While Americans eagerly vote for the next president, here’s a sobering reminder: As of Tuesday, George W. Bush still has 77 days left in the White House — and he’s not wasting a minute.

President Bush’s aides have been scrambling to change rules and regulations on the environment, civil liberties and abortion rights, among others — few for the good. Most presidents put on a last-minute policy stamp, but in Mr. Bush’s case it is more like a wrecking ball. We fear it could take months, or years, for the next president to identify and then undo all of the damage. Read more here.

People worldwide react to Obama win

A great quote about Barack Obama's selection as president from the New York Times article For Many Abroad, an Ideal Renewed.

Francis Nyamnjoh, a Cameroonian novelist and social scientist, said that for America to choose as its citizen in chief such a skillful straddler of global identities could not help but transform the nation’s image, making it once again the screen upon which the hopes and ambitions of the world are projected. Read the full article.

First Family
President-elect Barack Obama, his wife, Michelle
and two daughters, Malia, 7. and Sasha, 10 wave to the crowd in Chicago.

Barackin' the vote with the next generation

Sent from my Nokia phone

Vote hope in '08

Yeah baby!

Sent from my Nokia phone

Monday, November 03, 2008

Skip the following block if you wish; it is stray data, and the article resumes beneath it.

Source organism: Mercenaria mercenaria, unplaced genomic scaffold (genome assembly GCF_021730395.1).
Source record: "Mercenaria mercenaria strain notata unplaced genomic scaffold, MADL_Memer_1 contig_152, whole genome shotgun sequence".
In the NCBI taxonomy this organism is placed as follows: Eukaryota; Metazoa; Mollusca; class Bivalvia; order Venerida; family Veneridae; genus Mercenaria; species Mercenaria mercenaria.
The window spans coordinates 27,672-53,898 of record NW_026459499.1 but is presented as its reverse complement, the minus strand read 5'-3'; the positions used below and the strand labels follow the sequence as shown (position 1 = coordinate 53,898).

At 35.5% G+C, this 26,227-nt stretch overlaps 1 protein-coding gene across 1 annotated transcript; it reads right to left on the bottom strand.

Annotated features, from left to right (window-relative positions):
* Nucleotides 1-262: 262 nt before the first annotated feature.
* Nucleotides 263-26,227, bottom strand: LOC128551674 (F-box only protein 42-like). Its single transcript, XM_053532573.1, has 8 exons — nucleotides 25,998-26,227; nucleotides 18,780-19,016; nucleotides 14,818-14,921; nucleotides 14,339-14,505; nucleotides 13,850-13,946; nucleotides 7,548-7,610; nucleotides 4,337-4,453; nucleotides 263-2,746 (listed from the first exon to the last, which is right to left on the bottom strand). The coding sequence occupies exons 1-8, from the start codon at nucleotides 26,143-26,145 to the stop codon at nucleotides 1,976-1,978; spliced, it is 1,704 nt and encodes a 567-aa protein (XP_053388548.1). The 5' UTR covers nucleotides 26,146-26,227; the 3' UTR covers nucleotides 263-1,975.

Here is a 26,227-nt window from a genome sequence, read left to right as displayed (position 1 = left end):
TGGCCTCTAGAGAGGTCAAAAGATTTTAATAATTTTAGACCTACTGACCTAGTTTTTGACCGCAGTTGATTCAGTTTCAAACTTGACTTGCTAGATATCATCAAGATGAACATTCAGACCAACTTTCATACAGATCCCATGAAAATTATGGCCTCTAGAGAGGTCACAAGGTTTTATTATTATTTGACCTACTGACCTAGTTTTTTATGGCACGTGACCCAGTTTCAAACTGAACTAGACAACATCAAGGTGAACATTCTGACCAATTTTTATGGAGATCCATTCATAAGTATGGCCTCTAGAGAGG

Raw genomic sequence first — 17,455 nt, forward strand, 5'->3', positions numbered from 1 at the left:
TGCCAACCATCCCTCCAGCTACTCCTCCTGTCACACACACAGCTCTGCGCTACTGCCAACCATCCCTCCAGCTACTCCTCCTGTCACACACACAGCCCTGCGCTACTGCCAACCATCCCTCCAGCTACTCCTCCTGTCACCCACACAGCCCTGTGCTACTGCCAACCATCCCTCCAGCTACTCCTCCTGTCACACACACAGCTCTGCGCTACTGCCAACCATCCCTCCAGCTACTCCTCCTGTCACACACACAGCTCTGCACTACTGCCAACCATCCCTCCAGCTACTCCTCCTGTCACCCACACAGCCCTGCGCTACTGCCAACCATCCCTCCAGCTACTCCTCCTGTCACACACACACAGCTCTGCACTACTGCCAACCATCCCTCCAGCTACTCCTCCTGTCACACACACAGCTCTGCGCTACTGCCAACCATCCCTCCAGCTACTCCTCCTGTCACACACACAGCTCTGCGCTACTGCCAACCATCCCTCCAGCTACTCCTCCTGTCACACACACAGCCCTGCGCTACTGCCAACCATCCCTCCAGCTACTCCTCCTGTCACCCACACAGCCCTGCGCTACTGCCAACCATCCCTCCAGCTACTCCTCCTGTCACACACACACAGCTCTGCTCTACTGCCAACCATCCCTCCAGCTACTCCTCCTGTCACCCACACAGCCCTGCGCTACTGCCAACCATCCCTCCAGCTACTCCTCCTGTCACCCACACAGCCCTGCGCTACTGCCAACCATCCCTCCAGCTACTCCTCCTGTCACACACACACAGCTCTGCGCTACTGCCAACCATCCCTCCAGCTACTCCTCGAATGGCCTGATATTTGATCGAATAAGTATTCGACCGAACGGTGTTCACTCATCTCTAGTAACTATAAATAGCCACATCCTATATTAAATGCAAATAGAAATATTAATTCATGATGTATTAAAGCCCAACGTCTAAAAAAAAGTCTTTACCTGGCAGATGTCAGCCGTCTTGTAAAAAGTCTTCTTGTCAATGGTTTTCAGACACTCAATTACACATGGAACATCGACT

Obama holding babies - or just really near them

We can't be in Chicago with the Obamas for Election Day, but we'll be thinking of them, along with all the other families on the "Yes we can hold babies" site which has lots of pictures of Barack Obama with supportive kids. Here's Ava's contribution. If you haven't yet, go vote!

Monday, October 27, 2008

Thursday, October 23, 2008

More books please

Seeing my guy and baby girl like this never gets old. Literacy rocks.

Sent from my Nokia phone

Monday, October 20, 2008

Letter to McCain-Palin: unsubscribe

Somehow I ended up on the McCain-Palin e-mail list. I know: it's like opening up the mailbox and finding a gag subscription to Jugs Magazine. When I clicked the link to unsubscribe, there was a box for explaining why. Here's what I put.

I was never a McCain supporter by any stretch of the imagination and feel that the two people on this ticket want to take the country in exactly the wrong the direction.